Gillibrand Announces Senate Committee Passses an Additional $5 Million in Homeland Security Money for Non-Profits and Religious Institutions
After Bronx Bomb Plot Was Thwarted, Gillibrand Urged Greater Federal Investment in Letter to Homeland Security Subcommittee
At the urging of U.S. Senator Kirsten Gillibrand, the Senate Homeland Security Subcommittee has approved an increase of $5 million dollars in federal anti-terror funding to help safeguard civil, religious and community institutions from terrorist attack, for a total of $20 million in federal resources. Funding last year for The Urban Area Security Initiative (UASI) non-profit program was an insufficient $15 million. In New York State alone, only 55 of 137 applications were able to receive any funding at all.
"The thwarted plot in the Bronx is a stark reminder that religious institutions must remain vigilant and need sufficient resources to keep them safe from the threat of a terrorist attack," said Senator Kirsten Gillibrand. "No New Yorker, or American, should ever have to live and worship in fear of being targeted because of who they are or what they believe. These vital federal dollars will be a much needed boost in the arm to help keep our synagogues and other community and religious institutions safe."
The UASI budget experienced devastating cuts during the Bush Administration - providing insufficient funding to give non-profit organization the funding they need to protect community centers and places of worship.
In response to the arrest of four attempted terrorists targeting two Jewish synagogues in New York City, Senator Gillibrand wrote to the Senate Subcommittee on Homeland Security calling for greater federal investments for the Urban Area Security Initiative (UASI) non-profit program.
In her letter to Chairman Robert Byrd and Ranking Member George Voinovich, Senator Gillibrand wrote, "Our community leaders and citizens need to know that they are safe in their community centers and places of worship, and we need to help provide them the resources to ensure their safety."
The full text of Gillibrand's letter to Senators Byrd and Voinovich is below.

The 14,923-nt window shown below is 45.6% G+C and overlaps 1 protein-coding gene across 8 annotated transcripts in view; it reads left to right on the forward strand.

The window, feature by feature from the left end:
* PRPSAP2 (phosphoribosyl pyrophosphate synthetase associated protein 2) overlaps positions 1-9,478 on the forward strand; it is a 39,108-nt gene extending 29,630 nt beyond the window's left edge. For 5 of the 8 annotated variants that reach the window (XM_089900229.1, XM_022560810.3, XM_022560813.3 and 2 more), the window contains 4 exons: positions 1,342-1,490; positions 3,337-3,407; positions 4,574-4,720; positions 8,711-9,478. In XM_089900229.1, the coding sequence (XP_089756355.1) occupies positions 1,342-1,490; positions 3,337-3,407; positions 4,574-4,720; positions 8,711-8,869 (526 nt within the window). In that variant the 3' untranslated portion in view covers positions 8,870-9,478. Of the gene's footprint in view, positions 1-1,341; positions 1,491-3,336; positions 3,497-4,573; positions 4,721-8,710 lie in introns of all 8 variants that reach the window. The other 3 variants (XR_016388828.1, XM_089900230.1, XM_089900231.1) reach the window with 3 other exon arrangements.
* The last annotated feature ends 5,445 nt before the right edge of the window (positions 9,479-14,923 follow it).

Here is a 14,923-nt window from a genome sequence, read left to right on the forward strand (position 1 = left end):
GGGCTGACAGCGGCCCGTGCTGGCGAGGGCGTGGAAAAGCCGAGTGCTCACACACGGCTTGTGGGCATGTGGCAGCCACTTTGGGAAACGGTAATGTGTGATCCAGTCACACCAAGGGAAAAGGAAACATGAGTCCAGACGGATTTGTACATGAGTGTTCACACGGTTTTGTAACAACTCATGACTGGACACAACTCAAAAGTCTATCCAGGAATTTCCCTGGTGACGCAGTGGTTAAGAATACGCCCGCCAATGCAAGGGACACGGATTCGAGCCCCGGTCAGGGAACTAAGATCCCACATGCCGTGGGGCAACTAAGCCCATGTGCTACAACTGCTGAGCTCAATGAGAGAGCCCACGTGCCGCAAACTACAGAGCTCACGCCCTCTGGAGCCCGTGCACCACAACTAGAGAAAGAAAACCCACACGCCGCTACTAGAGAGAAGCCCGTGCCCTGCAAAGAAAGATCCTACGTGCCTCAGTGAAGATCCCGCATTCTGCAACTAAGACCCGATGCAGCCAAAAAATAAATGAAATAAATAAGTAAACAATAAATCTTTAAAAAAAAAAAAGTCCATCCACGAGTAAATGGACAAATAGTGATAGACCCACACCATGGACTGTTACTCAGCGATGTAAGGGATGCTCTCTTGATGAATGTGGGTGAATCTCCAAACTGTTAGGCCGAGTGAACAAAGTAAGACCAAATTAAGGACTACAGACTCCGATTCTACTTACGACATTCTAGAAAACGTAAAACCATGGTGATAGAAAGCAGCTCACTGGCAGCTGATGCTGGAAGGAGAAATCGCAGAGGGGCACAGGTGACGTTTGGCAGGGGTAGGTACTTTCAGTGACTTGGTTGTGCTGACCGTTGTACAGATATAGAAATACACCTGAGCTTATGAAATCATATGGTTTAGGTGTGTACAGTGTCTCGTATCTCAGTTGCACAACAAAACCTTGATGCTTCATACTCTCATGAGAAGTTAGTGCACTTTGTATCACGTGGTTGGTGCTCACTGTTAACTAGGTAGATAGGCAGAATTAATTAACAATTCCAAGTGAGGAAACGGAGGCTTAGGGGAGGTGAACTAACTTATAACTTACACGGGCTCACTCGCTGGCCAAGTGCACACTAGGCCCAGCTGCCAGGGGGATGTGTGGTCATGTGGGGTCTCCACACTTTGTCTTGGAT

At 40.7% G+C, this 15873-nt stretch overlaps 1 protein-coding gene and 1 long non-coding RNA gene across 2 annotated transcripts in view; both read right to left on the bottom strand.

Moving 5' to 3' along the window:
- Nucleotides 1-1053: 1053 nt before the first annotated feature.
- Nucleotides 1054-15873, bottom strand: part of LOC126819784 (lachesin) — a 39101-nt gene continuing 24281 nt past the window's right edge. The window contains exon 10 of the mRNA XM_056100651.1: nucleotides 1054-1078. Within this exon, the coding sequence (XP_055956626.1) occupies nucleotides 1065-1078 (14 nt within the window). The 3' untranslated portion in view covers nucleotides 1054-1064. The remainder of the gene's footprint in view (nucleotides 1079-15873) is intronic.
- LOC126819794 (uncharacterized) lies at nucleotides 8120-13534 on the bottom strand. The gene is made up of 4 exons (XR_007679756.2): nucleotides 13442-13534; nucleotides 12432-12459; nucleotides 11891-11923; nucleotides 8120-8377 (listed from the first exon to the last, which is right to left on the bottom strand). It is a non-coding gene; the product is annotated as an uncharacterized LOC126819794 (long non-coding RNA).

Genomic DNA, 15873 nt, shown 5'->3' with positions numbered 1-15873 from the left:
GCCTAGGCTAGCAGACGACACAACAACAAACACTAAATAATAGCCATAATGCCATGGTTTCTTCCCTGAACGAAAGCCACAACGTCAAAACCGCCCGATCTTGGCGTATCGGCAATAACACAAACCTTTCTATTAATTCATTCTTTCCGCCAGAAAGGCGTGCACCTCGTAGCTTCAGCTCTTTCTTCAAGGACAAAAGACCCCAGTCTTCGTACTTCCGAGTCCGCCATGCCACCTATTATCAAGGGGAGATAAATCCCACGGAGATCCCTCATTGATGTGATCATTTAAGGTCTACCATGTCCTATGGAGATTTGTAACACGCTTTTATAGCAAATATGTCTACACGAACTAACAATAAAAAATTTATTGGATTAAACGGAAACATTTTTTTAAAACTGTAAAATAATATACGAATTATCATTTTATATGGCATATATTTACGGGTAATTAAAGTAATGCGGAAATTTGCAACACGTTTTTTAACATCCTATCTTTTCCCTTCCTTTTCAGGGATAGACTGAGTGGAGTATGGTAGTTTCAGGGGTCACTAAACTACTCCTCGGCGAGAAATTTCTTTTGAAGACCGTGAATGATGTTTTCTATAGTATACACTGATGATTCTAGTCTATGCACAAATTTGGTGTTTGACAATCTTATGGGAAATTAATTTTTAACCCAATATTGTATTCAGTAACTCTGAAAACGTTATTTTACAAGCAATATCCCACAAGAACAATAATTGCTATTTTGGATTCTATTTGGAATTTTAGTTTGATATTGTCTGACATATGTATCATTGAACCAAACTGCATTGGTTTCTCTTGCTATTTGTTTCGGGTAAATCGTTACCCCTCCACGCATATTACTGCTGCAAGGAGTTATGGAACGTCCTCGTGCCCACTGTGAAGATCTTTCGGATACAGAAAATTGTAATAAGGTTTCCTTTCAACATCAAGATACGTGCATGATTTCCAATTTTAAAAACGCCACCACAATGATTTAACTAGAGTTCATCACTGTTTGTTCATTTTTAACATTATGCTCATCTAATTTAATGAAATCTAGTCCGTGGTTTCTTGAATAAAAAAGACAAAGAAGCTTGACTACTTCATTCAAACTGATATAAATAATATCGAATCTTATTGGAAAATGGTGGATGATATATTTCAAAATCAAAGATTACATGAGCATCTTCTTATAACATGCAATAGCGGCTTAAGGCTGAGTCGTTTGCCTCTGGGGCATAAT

May 21, 2009
The Honorable Robert C. Byrd, Chairman
The Honorable George Voinovich, Ranking Member
Subcommittee on Financial Services General Government Committee
Committee on Appropriations
United States Senate
Washington, DC 20510
Dear Chairman Byrd and Ranking Member Voinovich
Late last night, the FBI and New York Police Department announced the arrest of 4 attempted terrorists who were seeking to attack two Jewish synagogues in New York City. While the weapons they purchased were fakes and they were taken into custody before the attacks, the attempt underscores the real terrorist threat to our non-profit institutions and highlights the need for sufficient funding for these facilities to protect against terrorist attack. Because of this, I strongly urge you to provide at least $25 million funding for the Urban Area Security Initiative (UASI) non-profit program to ensure that our civil, religious and community institutions have the resources to guard against the threat of a terrorist attack.
Since the UASI non-profit grants program was originally created with $25 million in resources, funding has decreased to an insufficient $15 million. This low level of funding is insufficient for the needs of our numerous non-profits who face the threat of an attack - in New York State alone last year, only 65 of 137 applicants were able to receive any funding at all. While President Obama has requested a maintained funding level of $15 million for this program - a laudable improvement compared with the Bush administration's efforts to reduce or eliminate the program - this funding level is simply not enough to ensure that our vulnerable churches, synagogues and community centers in high-risk areas like New York can receive protection against these kind of attacks.
The effective work and cooperation of the men and women of the FBI, NYPD, and New York State Police was able to foil this terrorist plot, but we cannot be sure that this will always be the case. Our community leaders and citizens need to know that they are safe in their community centers and places of worship, and we need to help to provide them the resources to ensure their safety.
Next Article Previous Article